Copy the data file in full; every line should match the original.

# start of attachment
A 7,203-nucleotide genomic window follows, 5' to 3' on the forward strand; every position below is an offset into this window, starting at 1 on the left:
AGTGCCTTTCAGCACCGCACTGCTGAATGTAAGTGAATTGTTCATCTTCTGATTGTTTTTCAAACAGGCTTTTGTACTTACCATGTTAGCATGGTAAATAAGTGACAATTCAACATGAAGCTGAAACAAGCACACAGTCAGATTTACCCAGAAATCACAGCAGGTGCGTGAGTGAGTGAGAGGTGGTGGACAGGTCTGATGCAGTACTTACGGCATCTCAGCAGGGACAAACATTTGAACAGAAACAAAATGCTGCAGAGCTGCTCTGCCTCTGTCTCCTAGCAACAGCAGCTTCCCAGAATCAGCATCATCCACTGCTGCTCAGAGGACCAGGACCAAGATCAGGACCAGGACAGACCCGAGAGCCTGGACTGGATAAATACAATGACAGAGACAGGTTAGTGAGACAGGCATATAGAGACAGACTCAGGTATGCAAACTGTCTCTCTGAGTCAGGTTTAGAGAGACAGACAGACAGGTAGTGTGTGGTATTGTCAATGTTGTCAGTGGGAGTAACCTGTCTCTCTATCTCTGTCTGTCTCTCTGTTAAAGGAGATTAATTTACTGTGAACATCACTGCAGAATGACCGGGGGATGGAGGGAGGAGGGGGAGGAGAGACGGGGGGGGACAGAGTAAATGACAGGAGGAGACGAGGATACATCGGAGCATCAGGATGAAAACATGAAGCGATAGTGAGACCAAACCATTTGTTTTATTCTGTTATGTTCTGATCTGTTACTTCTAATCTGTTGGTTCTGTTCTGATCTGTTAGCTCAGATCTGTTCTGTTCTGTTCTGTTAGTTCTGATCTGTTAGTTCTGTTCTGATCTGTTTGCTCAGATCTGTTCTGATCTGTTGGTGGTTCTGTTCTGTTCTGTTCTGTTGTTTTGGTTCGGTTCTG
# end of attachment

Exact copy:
A 7,203-nucleotide genomic window follows, 5' to 3' on the forward strand; every position below is an offset into this window, starting at 1 on the left:
AGTGCCTTTCAGCACCGCACTGCTGAATGTAAGTGAATTGTTCATCTTCTGATTGTTTTTCAAACAGGCTTTTGTACTTACCATGTTAGCATGGTAAATAAGTGACAATTCAACATGAAGCTGAAACAAGCACACAGTCAGATTTACCCAGAAATCACAGCAGGTGCGTGAGTGAGTGAGAGGTGGTGGACAGGTCTGATGCAGTACTTACGGCATCTCAGCAGGGACAAACATTTGAACAGAAACAAAATGCTGCAGAGCTGCTCTGCCTCTGTCTCCTAGCAACAGCAGCTTCCCAGAATCAGCATCATCCACTGCTGCTCAGAGGACCAGGACCAAGATCAGGACCAGGACAGACCCGAGAGCCTGGACTGGATAAATACAATGACAGAGACAGGTTAGTGAGACAGGCATATAGAGACAGACTCAGGTATGCAAACTGTCTCTCTGAGTCAGGTTTAGAGAGACAGACAGACAGGTAGTGTGTGGTATTGTCAATGTTGTCAGTGGGAGTAACCTGTCTCTCTATCTCTGTCTGTCTCTCTGTTAAAGGAGATTAATTTACTGTGAACATCACTGCAGAATGACCGGGGGATGGAGGGAGGAGGGGGAGGAGAGACGGGGGGGGACAGAGTAAATGACAGGAGGAGACGAGGATACATCGGAGCATCAGGATGAAAACATGAAGCGATAGTGAGACCAAACCATTTGTTTTATTCTGTTATGTTCTGATCTGTTACTTCTAATCTGTTGGTTCTGTTCTGATCTGTTAGCTCAGATCTGTTCTGTTCTGTTCTGTTAGTTCTGATCTGTTAGTTCTGTTCTGATCTGTTTGCTCAGATCTGTTCTGATCTGTTGGTGGTTCTGTTCTGTTCTGTTCTGTTGTTTTGGTTCGGTTCTG